As a prolonged drought takes its toll on the Colorado River, states that make up the Colorado River Basin will receive $4 billion for drought mitigation efforts.
Colorado Sen. Michael Bennet, along with Sens. Mark Kelly and Catherine Cortez Masto, announced $4 billion in spending has been added to the Inflation Reduction Act. The $4 billion is new funding in addition to the $369 billion for addressing the climate crisis that was included in the Inflation Reduction Act and was announced Friday by the senators.
“For me, it was really important that the language be written so that the $4 billion could be used to compensate all water users for voluntary multiyear reductions in real water use, and I didn’t want this just to be a paper shuffle,” Bennet told The Durango Herald. “I wanted there to be, at the end, a real reduction in water use.”
According to the bill text, the money will go to “voluntary system conservation projects that achieve verifiable reductions in use of or demand for water supplies or provide environmental benefits in the Lower Basin or Upper Basin of the Colorado River” over the course of the next four years and can go to states, local agencies and tribes over the next four years.
Examples include funding conservation programs, paying farmers for their water rights or providing compensation for other types of voluntary water reductions in the Colorado River Basin. Statewide and in Southwest Colorado, severe drought persists despite a recent abundance of rainfall in the region.
“In the end, I think the job of the federal government here is not to dictate what the outcome should be on the Colorado River,” Bennet said. “It’s for the states to come to an agreement and hopefully reach a consensus and then the federal government in the years ahead backstop and consensus with further funding.”
Earlier this summer, Bureau of Reclamation Commissioner Camille Touton called on the states of the Colorado River Basin to make an emergency plan to use less water, or the Bureau would decide how to do so itself. In response to that, water commissioners from Colorado and other Upper Basin states submitted a proposal for how to reduce their water usage from the river. The submitted plans did not include water usage cuts in the Upper Basin.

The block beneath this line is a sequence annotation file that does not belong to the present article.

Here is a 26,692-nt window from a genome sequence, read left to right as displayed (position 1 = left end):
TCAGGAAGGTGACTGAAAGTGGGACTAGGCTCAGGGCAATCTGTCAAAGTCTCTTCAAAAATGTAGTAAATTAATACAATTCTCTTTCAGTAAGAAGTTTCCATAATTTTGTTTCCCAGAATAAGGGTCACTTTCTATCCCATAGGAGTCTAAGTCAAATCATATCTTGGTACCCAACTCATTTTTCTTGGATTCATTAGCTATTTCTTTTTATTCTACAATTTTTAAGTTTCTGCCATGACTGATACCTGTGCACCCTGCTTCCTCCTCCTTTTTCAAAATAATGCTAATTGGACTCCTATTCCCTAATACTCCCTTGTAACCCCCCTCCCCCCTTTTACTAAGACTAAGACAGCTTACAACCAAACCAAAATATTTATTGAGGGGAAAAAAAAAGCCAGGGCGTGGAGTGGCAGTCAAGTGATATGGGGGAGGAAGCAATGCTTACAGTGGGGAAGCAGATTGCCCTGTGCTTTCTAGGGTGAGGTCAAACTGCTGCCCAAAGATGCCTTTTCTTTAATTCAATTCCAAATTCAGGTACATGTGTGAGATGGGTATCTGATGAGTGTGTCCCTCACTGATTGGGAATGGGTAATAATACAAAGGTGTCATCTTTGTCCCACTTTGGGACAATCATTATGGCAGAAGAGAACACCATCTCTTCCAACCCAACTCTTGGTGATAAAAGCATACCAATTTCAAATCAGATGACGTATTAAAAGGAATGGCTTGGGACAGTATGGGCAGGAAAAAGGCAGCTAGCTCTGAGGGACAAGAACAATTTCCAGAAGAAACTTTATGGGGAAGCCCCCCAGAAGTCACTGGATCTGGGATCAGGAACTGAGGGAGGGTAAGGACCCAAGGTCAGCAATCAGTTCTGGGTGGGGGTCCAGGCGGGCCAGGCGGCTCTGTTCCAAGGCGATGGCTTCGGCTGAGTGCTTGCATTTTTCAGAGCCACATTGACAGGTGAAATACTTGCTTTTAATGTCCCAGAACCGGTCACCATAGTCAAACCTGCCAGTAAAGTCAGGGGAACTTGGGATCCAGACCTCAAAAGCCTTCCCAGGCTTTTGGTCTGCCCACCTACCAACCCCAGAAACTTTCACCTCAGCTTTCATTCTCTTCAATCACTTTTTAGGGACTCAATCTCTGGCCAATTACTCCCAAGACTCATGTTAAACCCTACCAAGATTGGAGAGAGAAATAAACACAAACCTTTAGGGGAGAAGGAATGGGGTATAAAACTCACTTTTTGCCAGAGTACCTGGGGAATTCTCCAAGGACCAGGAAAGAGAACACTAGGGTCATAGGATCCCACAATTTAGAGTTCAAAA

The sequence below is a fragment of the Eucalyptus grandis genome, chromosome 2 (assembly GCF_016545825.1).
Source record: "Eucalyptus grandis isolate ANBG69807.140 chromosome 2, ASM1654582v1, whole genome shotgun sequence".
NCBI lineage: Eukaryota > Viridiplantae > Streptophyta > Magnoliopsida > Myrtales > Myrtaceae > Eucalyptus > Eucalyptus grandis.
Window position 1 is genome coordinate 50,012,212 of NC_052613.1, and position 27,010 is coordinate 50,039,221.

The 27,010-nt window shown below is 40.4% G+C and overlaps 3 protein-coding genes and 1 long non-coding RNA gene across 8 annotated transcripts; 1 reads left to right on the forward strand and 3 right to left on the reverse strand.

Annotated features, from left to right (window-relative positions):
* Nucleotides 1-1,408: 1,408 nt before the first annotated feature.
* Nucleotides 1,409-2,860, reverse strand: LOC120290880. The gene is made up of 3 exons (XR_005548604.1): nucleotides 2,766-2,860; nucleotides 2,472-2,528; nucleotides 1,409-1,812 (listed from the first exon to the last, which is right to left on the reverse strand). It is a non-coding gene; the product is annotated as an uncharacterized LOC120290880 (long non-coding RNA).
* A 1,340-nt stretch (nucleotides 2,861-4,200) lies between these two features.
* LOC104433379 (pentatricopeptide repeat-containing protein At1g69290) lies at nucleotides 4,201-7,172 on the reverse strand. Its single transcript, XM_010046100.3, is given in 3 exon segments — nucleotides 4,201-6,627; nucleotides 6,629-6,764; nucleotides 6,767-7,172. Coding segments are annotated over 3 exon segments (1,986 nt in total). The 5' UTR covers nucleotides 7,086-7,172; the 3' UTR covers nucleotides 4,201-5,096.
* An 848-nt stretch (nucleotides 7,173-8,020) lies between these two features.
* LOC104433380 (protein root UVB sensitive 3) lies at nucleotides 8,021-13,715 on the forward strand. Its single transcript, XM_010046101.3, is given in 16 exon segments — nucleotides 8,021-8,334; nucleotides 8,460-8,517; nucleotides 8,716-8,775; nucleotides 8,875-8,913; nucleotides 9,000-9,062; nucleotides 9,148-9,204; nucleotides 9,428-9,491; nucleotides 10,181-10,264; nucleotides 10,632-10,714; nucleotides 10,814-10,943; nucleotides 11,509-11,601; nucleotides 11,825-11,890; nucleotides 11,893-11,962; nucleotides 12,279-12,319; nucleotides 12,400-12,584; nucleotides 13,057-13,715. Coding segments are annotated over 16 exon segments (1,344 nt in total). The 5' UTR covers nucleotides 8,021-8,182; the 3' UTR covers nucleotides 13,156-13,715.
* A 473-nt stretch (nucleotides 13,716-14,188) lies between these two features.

The $4 billion will go to the Bureau of Reclamation for fighting drought with priority given to states in the Colorado River Basin. Forty million people rely on the Colorado Water System, with 4 million people in Colorado being affected by drought and 80% of Coloradans getting their water from the Colorado River.
Bennet had previously told reporters he wouldn’t vote for a version of the bill that did not include funding for drought relief. In his interview with the Herald after the funding was announced, he said getting the funding is an “important down payment” to help the Colorado River survive.
“I wouldn’t have voted for (the Inflation Reduction Act) if it harmed the Upper Basin or Colorado,” he said. “Colorado and the entire American West is facing a severe 22-year-long drought driven by climate change. The West has not been this dry in 1,200 years and the Colorado River is in crisis.”
Drought and wildfire go hand and hand, with droughts creating the ideal conditions for wildfire, with a lack of rain drying out vegetation and trees. Given the relationship between extreme drought and wildfires, Bennet said he’ll continue to come back and fight for more forestry money, and emphasized what he said was an “unprecedented amount” of funding this provides for Coloradans facing these issues.
The Senate passed the Inflation Reduction Act on Sunday, and the House of Representatives is expected to pass it later this week.
Bennet said not all of his colleagues in the Senate are familiar with the effects of climate change in the West, but they are seeing how dire the situation is.
“I do think it was jarring last year when the smoke from California reached the East Coast and people in New York and Washington, D.C., started to smell that smoke,” he said. “And I think, tragically, the picture of families burned out of their houses as we were in Colorado … and seeing that on the nightly news is also catching people’s attention, and we just are going to have to keep pushing.”
In 2000, Lake Mead and Lake Powell were 95% full. By the end of 2022, Lake Mead is expected to be 27% full, according to the Bureau of Reclamation. For Lake Powell, the amount comes in at 22%.
Nina Heller is an intern for The Durango Herald and The Journal in Cortez and a student at American University in Washington, D.C. She can be reached at email@example.com.